Monday, May 05, 2014

Twitter, ADD, and that UC study

Photo, Centers for Disease Control

Maybe it's because of a Twitter-based intellectual degeneration, but I get some remarkably stupid comments on that important UC study of the city's radically flawed method of counting cycling accidents. A good recent example:

Regarding the UC study - How about you get someone who isn't freaked out by bicycles to explain what the study might mean? All it tells me is that people (not specific on age, what they were doing) can get hurt biking, like they can with all kinds of other activities. Do you honestly believe that people think biking is absolutely safe?

That I'm "freaked out by bikes" or anti-bike has been a routine charge by the remedial readers in the bike movement. Actually, I became interested in the issue when City Hall was rushing its 500-page Bicycle Plan through the process without any environmental review that was clearly required by the California Environmental Quality Act (CEQA). 

I also noted that bike advocates were consistently downplaying the dangers in riding bikes to encourage more people---even children---to ride bikes in San Francisco. 

This is an important public policy issue, since the Bicycle Plan is taking away dozens of traffic lanes and thousands of parking spaces from busy city streets to make bike lanes for a small minority of cyclists (After years of pro-bike, anti-car propaganda from City Hall and the Bicycle Coalition, only 3.4% of all trips in the city are by bicycle).

A short recap for those---there are so many!---with attention deficit disorder who can't focus long enough to read even short documents: San Francisco has long relied on police reports to count injury accidents. Based largely on those police reports, every year the MTA publishes a count of vehicle, pedestrian, and cycling accidents in its Collisions Report (see page 3 for the count methodology).

The UC study was done by University of California doctors. The New York Times did a story (How Safe Is Cycling? It’s Hard to Sayin October, 2013 that referred to the study:

Dr. Rochelle Dicker, a trauma surgeon at the University of California, San Francisco, does not see it that way. She cares for victims of the worst bicycle injuries, people who might need surgery and often end up in intensive care. So she decided to investigate those crashes. She and her colleagues reviewed hospital and police records for 2,504 bicyclists who had been treated at San Francisco General Hospital.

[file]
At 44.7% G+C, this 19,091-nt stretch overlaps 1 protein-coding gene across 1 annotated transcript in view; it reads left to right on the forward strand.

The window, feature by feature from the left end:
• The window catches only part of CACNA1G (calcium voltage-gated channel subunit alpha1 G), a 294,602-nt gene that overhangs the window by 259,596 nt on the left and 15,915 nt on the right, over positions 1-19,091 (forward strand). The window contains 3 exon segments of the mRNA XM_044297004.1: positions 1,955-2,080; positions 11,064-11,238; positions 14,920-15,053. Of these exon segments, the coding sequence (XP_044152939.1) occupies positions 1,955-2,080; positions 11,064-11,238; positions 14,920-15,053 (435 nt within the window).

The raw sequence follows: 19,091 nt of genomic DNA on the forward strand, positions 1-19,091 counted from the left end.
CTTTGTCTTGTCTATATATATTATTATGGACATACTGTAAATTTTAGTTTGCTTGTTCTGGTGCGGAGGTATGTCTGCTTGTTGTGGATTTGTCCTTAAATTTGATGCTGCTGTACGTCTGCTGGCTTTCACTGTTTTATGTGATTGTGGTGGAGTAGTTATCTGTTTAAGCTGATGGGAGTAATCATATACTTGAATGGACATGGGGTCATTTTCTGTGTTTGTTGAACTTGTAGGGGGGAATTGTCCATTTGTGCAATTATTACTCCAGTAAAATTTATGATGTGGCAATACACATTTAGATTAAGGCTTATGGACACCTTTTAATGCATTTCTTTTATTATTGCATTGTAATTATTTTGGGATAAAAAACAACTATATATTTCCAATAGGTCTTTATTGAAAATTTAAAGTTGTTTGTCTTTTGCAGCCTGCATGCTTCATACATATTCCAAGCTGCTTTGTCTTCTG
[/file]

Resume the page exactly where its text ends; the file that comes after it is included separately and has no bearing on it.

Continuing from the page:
She expected that most of these serious injuries would involve cars; to her surprise, nearly half did not. She suspects that many cyclists with severe injuries were swerving to avoid a pedestrian or got their bike wheels caught in light-rail tracks, for example. Cyclists wounded in crashes that did not involve a car were more than four times as likely to be hurt so badly that they were admitted to the hospital. Yet these injuries often did not result in police reports---a frequent source of injury data---and appeared only in the hospital trauma registry. Dr. Dicker is not a cyclist, but she said, “Lots of my colleagues do not want to ride after seeing these injuries.”

Half of 2,504 would be 1,252 cycling accidents not counted by the city between 2000 and 2009, the period covered by the study.

From the abstract of the UC study:

Police reports are the industry standard for assessing transportation-related collisions and informing policies and interventions that address the issue. Previous studies have suggested that police reports miss a substantial portion of bicycle crashes not involving motor vehicles. No study to date has explored the health and economic impact of cyclist-only (CO) injuries for adults in the United States. Our objective was to use trauma registry data to investigate possible under-representation of certain cyclist injuries and characterize cost...

Of all bicycle-related injuries at SFGH[San Francisco General Hospital], 41.5% were CO[cyclist-only] injuries and 58.5% were AVB[auto-versus-bicycle] injuries. Those with CO injuries were more than four times as likely to be required of hospital admission compared with those with AVB injuries...From 2000 to 2009, 54.5% of bicycle injuries treated at SFGH were not associated with a police report, revealing that bicycle crashes and injuries are under-recognized in San Francisco.

Since the text of the study is behind a paywall, I transcribed it here.

Neither the Chronicle, the Examiner, nor either of the city's weeklies have even mentioned the study yet. This is apparently because its findings undermine the groupthink acceptance by the local media of City Hall's anti-car, pro-bike policies that are now redesigning city streets on behalf of a small special interest group against the interests of more than 95% of those who now use city streets, including Muni passengers.

I'm hardly the only one to notice the dangers of riding a bike in San Francisco---or anywhere, for that matter. From the Centers for Disease Control and Prevention [Later: the CDC has removed from this link both the picture above and the paragraph below. I asked them for an explanation some time ago but they didn't respond]:

While only 1% of all trips taken in the U.S. are by bicycle, bicyclists face a higher risk of crash-related injury and deaths than occupants of motor vehicles do. In 2010 in the U.S., almost 800 bicyclists were killed and there were an estimated 515,000 emergency department visits due to bicycle-related injuries. Data from 2005 show fatal and non-fatal crash-related injuries to bicyclists resulted in lifetime medical costs and productivity losses of $5 billion.

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